The Military and Academic Ethics: Mixed Messages
In August 2014 Montana Senator John Walsh’s dropped out of the general election race consequent to exposure and admission that part of his academic work at the Army War College had been plagiarized. His post-exposure excuse of Post-Traumatic Stress Disorder (PTSD) seemed disingenuous and even insulting to those actually suffering from PTSD. Then in October the Army War College revoked his graduate degree.
While Walsh’s office issued a statement saying that the Senator disagrees with the College’s findings – and the college seemed to go out of its way to make Walsh’s case seem a gross aberration - he accepted the decision. Always loyal, he did not fault the institutional military system that may have contributed to his demise.
The Army War College is part of the Professional Military Education (PME) structure. Degree-granting PME schools largely move officers through an accelerated 10-month, executive education level course where the students are the military equivalent of “too big to fail.” Most come from operational jobs; some return to operational jobs, others to staff jobs; sent to PME because Congress mandated it in the 1986 Goldwater-Nichols Act. PME leadership is focused on successfully moving through the highly trained pilots, infantry officers, ship drivers, and staff officers who attend. That can mean squinting at academic standards potentially damaging to officers’ careers, such as the inability to write graduate-level research paper.
Many if not most officers who attend have not written an academic paper in 10 years, often more. Further, many did their earlier academic work in technical fields where paper writing was not required. Senator Walsh wrote a 14 page paper, which is not a thesis or dissertation by any stretch of the imagination. Guidelines for similar papers today at the Army War College call for a minimum of 5,000 words, or often about 20-36 pages, still less than a “normal” civilian thesis or dissertation. But many military students have little preparation for even these minimal writing expectations of the PME program, which at all the War Colleges includes a Master’s degree.
Ideally, there would be time in the academic schedule for qualified faculty to instruct students on the basics of paper writing and for practicing their writing skills. Writing is a skill that takes practice, just like any other skill. But taking the time to teach writing and allowing students to hone their skills isn’t something that can be done within an accelerated schedule. Further, PME faculty members Drs. Nickolas Murray and Gregory Hospodor have also pointed out that a significant number of PME faculty are ill-prepared to assist students in their writing requirements, or “catch” plagiarism when it occurs, because they are active duty or retired military with little writing experience themselves. (http://ricks.foreignpolicy.com/posts/2014/07/28/teaching_at_an_army_school_were_not_surprised_by_sen_walshs_plagiarism)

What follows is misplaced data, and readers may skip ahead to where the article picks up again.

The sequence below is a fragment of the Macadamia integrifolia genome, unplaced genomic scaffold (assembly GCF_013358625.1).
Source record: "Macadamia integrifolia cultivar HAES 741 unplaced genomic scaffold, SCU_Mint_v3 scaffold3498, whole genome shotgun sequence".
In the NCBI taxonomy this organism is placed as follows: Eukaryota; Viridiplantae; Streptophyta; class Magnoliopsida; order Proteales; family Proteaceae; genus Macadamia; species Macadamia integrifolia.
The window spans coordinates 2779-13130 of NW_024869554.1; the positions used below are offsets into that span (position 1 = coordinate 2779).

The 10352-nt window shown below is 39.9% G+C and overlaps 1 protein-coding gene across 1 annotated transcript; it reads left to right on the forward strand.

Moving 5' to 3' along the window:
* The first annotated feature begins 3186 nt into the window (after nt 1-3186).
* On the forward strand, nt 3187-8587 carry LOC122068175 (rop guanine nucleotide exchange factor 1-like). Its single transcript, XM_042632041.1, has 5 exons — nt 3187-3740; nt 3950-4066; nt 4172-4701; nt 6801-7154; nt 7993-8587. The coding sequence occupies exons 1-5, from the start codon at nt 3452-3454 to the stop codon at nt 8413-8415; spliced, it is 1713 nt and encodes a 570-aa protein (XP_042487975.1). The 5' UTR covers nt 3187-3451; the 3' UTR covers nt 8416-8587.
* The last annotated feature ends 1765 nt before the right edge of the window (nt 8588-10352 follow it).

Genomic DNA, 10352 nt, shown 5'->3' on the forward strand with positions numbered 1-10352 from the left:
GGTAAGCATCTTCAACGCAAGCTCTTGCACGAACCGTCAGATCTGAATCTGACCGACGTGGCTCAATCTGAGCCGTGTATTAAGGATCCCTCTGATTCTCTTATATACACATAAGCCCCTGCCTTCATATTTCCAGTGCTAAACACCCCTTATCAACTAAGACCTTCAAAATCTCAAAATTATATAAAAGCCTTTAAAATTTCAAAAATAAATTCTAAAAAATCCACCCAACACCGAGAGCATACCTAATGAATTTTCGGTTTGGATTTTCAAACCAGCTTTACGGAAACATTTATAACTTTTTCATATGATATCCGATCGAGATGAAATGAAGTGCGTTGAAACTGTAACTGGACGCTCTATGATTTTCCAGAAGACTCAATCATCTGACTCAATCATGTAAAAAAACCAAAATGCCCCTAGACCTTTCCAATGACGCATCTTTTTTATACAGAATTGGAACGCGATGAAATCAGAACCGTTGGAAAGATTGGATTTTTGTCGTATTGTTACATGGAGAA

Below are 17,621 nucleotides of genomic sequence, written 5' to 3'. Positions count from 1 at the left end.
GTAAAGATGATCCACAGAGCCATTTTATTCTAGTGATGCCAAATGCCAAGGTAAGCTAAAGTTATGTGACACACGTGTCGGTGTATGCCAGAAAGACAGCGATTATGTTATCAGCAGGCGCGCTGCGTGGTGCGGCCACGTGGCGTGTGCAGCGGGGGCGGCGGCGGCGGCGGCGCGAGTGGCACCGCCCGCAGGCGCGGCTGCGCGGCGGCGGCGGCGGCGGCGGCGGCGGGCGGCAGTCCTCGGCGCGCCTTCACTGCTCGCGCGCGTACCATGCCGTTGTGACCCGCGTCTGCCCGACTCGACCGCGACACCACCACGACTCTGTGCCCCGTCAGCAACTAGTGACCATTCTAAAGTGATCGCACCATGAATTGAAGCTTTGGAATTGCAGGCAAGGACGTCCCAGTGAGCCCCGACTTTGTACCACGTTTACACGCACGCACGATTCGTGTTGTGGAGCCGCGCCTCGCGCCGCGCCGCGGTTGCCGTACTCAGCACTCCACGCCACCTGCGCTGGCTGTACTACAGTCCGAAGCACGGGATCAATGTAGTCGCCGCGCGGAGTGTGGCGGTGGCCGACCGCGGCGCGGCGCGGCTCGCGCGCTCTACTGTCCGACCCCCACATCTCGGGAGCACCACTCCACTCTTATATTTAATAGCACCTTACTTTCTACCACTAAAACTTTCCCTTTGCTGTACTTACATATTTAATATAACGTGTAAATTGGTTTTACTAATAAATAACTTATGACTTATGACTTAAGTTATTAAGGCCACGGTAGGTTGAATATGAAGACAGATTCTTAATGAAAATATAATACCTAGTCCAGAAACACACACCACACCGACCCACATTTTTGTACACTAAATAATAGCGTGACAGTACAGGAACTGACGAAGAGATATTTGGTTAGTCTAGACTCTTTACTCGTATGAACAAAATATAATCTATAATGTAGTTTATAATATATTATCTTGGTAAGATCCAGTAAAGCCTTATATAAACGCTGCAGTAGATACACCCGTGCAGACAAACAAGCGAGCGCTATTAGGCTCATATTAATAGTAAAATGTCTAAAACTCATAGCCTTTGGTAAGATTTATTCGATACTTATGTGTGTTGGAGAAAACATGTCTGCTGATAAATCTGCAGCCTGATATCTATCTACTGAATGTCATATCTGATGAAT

PME students have always been given guidance as to what constitutes plagiarism. The larger question is whether, prior to the Walsh case, they thought they really had to care. What were the signals given regarding tolerance for plagiarism?
Incoming students are briefed on the academic honor code and what constitutes plagiarism, and faculty talk about it in classes. But the honor code has been passively implemented in many cases, and administrators have sometimes dropped violations of what gets deemed merely “sloppy scholarship” from what is intended to be a standardized Academic Integrity Review process. Further, there has often been little or no communication regarding the existence or outcome of an academic integrity review. That has led many PME faculty, and students, to believe that infractions simply disappear into the ether world with an admonishment and perhaps a “do over.”